The Pomp Letter
The Pomp Letter
Ken Griffin Sounds Alarm On Inflation & Debt

Ken Griffin Sounds Alarm On Inflation & Debt


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To investors,

The United States is in a horrendous economic position. Our country has not had our back up against a wall like this in decades.

Citadel’s Ken Griffin, one of America’s wealthiest investors, was sounding the alarm Thursday in Singapore. His main concerns revolve around inflation and the national debt.

On inflation, Griffin is concerned that the recent rise in de-globalization will lead to a higher baseline of inflation for decades. He pointed out that the Federal Reserve has spent the last 20 years fighting deflationary forces in the economy, which made it difficult for the central bank to hit their 2% inflation target.

Now the organization faces the opposite problem.

The combination of de-globalization and monetization of the national debt provide tailwinds to inflation, which force the central bank to work diligently to suppress CPI as close to 2% as possible.

But our politicians are working against our central bankers. Griffin explained that the government has been spending like drunken sailors and no one was planning on higher nominal and real interest rates when we drove ourselves into a national debt of $33.6 trillion.

How bad is the problem right now?

The United States is officially spending more than $1 trillion on annualized interest payments to service the national debt. That makes it the second largest budget item behind Social Security.

That means we spend more money on interest payments than defense, education, or innovation. Not exactly the situation you want to be in when you are trying to strengthen a country’s financial position.

Add in the fact that Ken Griffin believes interest rates are going to remain higher for the coming years and the outlook becomes even more concerning. This is why Stanley Druckenmiller and others have been vocal about the failure of the government to refinance the national debt at low rates for long durations during the madness of 2020 and 2021.

So what can the government and Federal Reserve do now?

The short answer is nothing easy. One option is for the government to balance the budget, create a surplus, and pay down the debt. This would be the responsible thing to do, yet it seems to be an impossible task at this point. We haven’t run a surplus on the national level since 2001. I wouldn’t hold my breath on this one.

The other option is for the Fed to devalue the dollar in an effort to monetize the debt. Paying down the debt with future dollars that are less valuable has been a strategy long employed by central banks around the world. Unfortunately, this strategy hurts tens of millions of Americans and accelerates the country into a more dire long-term position.

Ken Griffin seems to be worried about this second scenario of debt monetization as well. According to Lulu Yilun Chen and Dexter Low of Bloomberg, Griffin said “the economic consequences would be devastating…the minute we start to print dollars just to deal with the possibility of a default, our economy’s going into a deep tailspin.”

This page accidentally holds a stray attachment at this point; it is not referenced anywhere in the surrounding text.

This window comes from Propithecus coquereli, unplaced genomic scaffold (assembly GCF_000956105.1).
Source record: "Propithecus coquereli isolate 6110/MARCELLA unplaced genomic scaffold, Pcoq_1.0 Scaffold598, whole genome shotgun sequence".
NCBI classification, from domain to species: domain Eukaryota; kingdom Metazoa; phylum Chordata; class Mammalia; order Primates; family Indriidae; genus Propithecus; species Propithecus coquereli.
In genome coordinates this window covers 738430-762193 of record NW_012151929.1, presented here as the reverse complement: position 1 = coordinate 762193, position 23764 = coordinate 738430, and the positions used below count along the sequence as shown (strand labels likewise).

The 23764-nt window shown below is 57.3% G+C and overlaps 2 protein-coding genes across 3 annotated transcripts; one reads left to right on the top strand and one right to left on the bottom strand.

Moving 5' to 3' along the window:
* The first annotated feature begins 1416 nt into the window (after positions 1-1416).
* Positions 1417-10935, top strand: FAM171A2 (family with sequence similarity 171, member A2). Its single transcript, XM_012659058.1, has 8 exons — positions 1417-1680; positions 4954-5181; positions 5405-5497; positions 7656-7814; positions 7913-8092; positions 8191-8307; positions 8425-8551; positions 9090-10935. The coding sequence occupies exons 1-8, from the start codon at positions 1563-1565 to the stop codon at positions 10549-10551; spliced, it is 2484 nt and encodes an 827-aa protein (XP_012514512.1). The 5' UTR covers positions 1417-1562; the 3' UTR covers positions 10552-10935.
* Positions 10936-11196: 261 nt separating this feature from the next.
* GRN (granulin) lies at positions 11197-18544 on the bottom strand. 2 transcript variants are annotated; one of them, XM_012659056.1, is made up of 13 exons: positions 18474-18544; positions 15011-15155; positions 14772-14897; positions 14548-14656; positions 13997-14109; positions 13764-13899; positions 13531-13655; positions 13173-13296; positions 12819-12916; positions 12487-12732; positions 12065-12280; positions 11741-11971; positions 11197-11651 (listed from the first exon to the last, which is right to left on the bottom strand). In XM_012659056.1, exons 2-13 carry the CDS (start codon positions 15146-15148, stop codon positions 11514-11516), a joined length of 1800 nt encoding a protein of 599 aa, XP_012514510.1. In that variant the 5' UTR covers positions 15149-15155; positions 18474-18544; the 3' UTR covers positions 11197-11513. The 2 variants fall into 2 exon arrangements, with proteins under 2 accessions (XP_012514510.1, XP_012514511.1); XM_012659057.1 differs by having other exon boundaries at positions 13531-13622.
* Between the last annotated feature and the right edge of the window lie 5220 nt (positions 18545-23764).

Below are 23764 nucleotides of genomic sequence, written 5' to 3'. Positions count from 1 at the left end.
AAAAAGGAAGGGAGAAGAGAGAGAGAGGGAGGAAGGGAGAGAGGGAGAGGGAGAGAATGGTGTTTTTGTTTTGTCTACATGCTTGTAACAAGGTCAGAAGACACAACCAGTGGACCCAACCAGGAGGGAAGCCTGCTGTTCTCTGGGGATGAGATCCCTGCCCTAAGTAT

It is not every day that one of the most respected investors in the world is articulating a “deep tailspin” scenario for the United States.

This leads to the question “what can individuals do?”

The answer for individuals is more complex than for the government. Each individual’s situation is different. Young people have a high risk appetite and time is on their side. Older people have the opposite scenario.

I put the options in four major categories:

  1. Eat inflation on the chin

  2. Invest in equities

  3. Invest in hard assets

  4. Buy bitcoin

The first option, eat inflation on the chin, is the biggest one to avoid in my opinion. Official measurements of inflation appear to undercount the true state of the problem, so people who choose to keep 100% of their savings in dollars will likely be harmed much more than they realize.

The other three options are directionally similar—getting out of a devaluing dollar and into an asset that is priced in dollars. As the dollar devalues, the asset prices will increase leading to an increase in purchasing power and wealth.

The decision to buy equities, hard assets, or bitcoin is heavily dependent on an individual’s situation. For me, bitcoin has served as a great option because I can ride the volatility over the long run. Not everyone will be able to do that with a large percentage of their portfolio, but for those who can bitcoin has served as a great asset through a risk-return lens.

Seeing Ken Griffin sounding the alarm about long-term higher inflation and the worsening national debt situation should get everyone’s attention. The problems are not going to fix themselves. Our leadership does not appear to be attempting solutions either. The responsibility has shifted to the individual and family to ensure they are positioning themselves to benefit from inflation, rather than be harmed by it.

My suggestion is to evaluate your options, make decisions, and then continue to monitor the situation. If you are paralyzed with inaction, it will become harder to recover.

Hope you all have a great day. I’ll talk to everyone tomorrow.

-Anthony Pompliano

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